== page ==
Army 1st Lt. Tyler H. Brown, 26, of Atlanta

1st Lt Brown was assigned to the 1st Battalion, 9th Infantry Regiment, 2nd Infantry Division, Camp Hovey, Tongduchon City, Korea; killed Sept. 14, 2004 when his unit was attacked by small-arms fire in Ramadi, Iraq.

Brent Brown said his kid brother Tyler "fell in love with politics and our political system" on a trip to Washington while the older brother worked as a summer intern for the late Sen. Paul Coverdell.

High school classmates considered Tyler H. Brown a "politician in the making."

"He was patriotic, red, white and blue to the core, and we figured he could be president someday," said Jonathan Cooper, a friend.

Brown, of Atlanta, was killed Sept. 14 when his unit came under attack in Ramadi, west of Baghdad, Iraq. He was 26.

"He died for the country he loved, doing what he wanted to do," Brent Brown said. "He became a role model to me."

Tyler Brown became student body president at Georgia Tech, where he joined the ROTC and graduated with dual degrees in management and in history, society and technology. Commissioned from the ROTC program, he was stationed in Tongduchon City, Korea. He is survived by his parents, Carey and Sally Brown. His family has established a scholarship fund in his name at Georgia Tech.

Officer praises Atlanta soldier killed in Iraq sniper fire

ATLANTA — A soldier who was killed in Iraq last week saved the lives of his men by warning them about the sniper fire while lying mortally wounded, his commanding officer said.

Army 1st Lt. Tyler Hall Brown was “an inspirational leader, both on the field of battle and off. In numerous enemy contacts, he was calm, leading his men with bravery and aplomb,” Capt. Daniel M. Gade said in e-mails to The Atlanta Journal-Constitution this week.

Brown, 26, was killed Sept. 14 in the town of Ramadi, about 70 miles east of Baghdad, when he was hit in the upper thigh and bled to death, Gade said. “He died of his wounds rather quickly,” he wrote from Iraq.

The sniper, who fired at long range, got away, Gade added.

The former Georgia Tech student body president was honored Sept. 22 in a funeral at the Cathedral of St. Philip in Atlanta. Brown will be buried with full military honors at Arlington National Cemetery on Sept. 28.

Gade, 29, said he and Brown became friends in South Korea, where their 1st Battalion, 9th Infantry Regiment, had been deployed before going to Iraq. The Army unit had been in the Middle East for only two weeks before the sniper attack.

Brown had been approved for service in the 3rd Infantry Regiment, known as the Old Guard, which patrols the Tomb of the Unknowns and serves as an escort on military burials at Arlington, but he instead chose to join his battalion in Iraq “over this prestigious assignment,” Gade said.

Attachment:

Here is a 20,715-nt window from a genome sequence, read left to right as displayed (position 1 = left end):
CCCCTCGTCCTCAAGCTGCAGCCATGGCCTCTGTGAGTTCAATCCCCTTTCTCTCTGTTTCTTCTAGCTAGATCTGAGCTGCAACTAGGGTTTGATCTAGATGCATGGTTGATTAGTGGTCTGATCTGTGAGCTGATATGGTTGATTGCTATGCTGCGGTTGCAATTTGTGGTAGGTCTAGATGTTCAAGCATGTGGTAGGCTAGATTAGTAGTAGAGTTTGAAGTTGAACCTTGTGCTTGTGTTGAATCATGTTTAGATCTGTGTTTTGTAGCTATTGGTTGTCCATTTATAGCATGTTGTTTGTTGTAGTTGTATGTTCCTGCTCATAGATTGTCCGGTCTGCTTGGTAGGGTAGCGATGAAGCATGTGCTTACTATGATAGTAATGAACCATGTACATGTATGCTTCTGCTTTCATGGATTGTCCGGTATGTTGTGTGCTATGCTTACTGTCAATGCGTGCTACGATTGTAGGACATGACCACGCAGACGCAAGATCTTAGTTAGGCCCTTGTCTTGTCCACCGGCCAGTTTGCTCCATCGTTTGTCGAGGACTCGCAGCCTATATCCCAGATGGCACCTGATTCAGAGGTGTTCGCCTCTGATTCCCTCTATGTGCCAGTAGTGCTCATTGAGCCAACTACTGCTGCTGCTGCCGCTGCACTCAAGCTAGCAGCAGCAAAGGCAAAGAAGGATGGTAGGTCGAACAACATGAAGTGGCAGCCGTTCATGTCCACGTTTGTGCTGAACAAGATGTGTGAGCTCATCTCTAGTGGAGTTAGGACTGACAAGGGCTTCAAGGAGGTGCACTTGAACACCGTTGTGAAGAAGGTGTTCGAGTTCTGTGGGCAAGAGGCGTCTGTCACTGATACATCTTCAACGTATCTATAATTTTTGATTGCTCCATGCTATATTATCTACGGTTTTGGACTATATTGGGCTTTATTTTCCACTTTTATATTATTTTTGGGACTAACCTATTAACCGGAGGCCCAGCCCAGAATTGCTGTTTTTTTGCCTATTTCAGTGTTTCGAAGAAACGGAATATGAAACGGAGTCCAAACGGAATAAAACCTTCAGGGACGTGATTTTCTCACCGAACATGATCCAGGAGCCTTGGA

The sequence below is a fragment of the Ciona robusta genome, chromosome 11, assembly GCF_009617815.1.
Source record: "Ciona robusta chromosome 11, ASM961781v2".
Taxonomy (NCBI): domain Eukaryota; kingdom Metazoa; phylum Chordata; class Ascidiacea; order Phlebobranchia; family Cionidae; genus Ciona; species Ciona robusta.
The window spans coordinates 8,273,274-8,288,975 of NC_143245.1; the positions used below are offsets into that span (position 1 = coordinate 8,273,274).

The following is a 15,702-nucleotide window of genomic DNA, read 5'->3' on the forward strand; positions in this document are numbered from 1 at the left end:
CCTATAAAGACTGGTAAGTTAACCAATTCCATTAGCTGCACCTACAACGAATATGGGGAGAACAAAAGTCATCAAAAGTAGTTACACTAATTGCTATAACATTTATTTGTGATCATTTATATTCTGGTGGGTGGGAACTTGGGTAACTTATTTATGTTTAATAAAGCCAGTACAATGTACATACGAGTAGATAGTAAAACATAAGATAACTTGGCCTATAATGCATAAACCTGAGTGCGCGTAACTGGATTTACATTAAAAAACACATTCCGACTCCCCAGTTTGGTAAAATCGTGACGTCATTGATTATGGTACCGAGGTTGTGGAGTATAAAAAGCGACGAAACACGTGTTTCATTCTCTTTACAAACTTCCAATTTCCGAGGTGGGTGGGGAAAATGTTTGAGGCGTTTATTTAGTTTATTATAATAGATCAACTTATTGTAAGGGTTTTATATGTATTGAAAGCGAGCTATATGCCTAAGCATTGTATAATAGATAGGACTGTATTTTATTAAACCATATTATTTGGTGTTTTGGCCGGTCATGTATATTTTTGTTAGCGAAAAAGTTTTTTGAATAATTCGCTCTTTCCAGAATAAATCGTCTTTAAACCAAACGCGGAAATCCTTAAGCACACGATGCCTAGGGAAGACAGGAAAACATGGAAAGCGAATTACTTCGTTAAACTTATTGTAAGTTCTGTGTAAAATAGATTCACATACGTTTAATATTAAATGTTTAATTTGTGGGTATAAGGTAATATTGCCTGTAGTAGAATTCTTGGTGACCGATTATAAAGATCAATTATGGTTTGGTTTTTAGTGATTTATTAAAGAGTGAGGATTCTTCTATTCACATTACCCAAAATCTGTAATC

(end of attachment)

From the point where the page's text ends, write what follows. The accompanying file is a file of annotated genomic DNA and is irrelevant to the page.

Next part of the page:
“Tyler was the finest officer I’ve ever known ... he loved his men, and they loved him in return,” he said.

Army 1st Lt. Tyler H. Brown was killed in action on 9/14/04.

Monday, September 13, 2004

Marine Lance Cpl. Dominic C. Brown

Remember Our Heroes

Marine Lance Cpl. Dominic C. Brown, 19, of Austin, Texas

LCpl Brown was assigned to Headquarters Battalion, 1st Marine Division, I Marine Expeditionary Force, Camp Pendleton, Calif.; killed Sept. 13, 2004 in a non-combat-related incident in Anbar province, Iraq.

Dominic C. Brown's last care package was to have included his favorites: John Grisham books, red licorice, Goldfish crackers and pictures from home.

"I just never got it sent," said Brigette Brown, his mother.

Brown, 19, of Austin, Texas, died Sept. 13 from non-combat injuries near Iraq’s Anbar province.

He graduated high school last year and was stationed at Camp Pendleton, Calif.

"He was loving, friendly, hard-working, energetic," his mother said. "Anything he ever did, he did 100 percent. He was a great artist. He loved art. He was great at drawing. He felt things from the heart."

Christina Srisen, 19, knew Brown since sixth grade. "There were plenty of girls who had crushes on him," she said. "He flirted all the time with all the girls. He was just a goofy person. He always made you laugh."

Staff Sgt. Jose Cansino, who attended Brown's funeral, also saw another side: "He stood out from other Marines. He was unique. He could've done something with his life."

Brown also is survived by his father, Ken, and brother Stewart.

Marine Lance Cpl. Dominic C. Brown was killed in a non-combat related incident on 9/13/04.

Tuesday, September 07, 2004

Army Spc. Chad H. Drake

Remember Our Heroes

Army Spc. Chad H. Drake, 23, of Garland, Texas

Spc Drake was assigned to the 1st Battalion, 82nd Field Artillery, 1st Cavalry Division, Fort Hood, Texas; killed Sept. 7, 2004 when his patrol vehicle came under attack by small-arms fire in Baghdad.

Even though he was shipping out to war, Chad H. Drake told his family not to worry.

"He said, "You have your job, and this is mine," said his wife, Randi Drake.

He was more concerned about "his girls": his wife, daughter, sister and mother.

Drake, 23, of Garland, Texas, died Sept. 7 when his patrol vehicle was hit by small-arms fire in Baghdad. He was based at Fort Hood, Texas, and left for Iraq on March 13, his 23rd birthday.

A 1999 high school graduate, his future plans included possibly becoming a teacher and coaching middle school football.

He was to receive a Purple Heart and a Bronze Star for an earlier act of valor: helping rescue two pilots when his Humvee was ambushed. He got out of the vehicle and returned twice to free the driver and hatch gunner. Drake didn't realize that he had been wounded in the leg and neck until later.

He thought at the time of the ambush that the cold sensation on his neck was from the cold air of the Humvee.

"He was well-respected," his wife said. "People looked up to him." He also is survived by his daughter, Kaylee.

Army Spc. Chad H. Drake was killed in action on 9/07/04.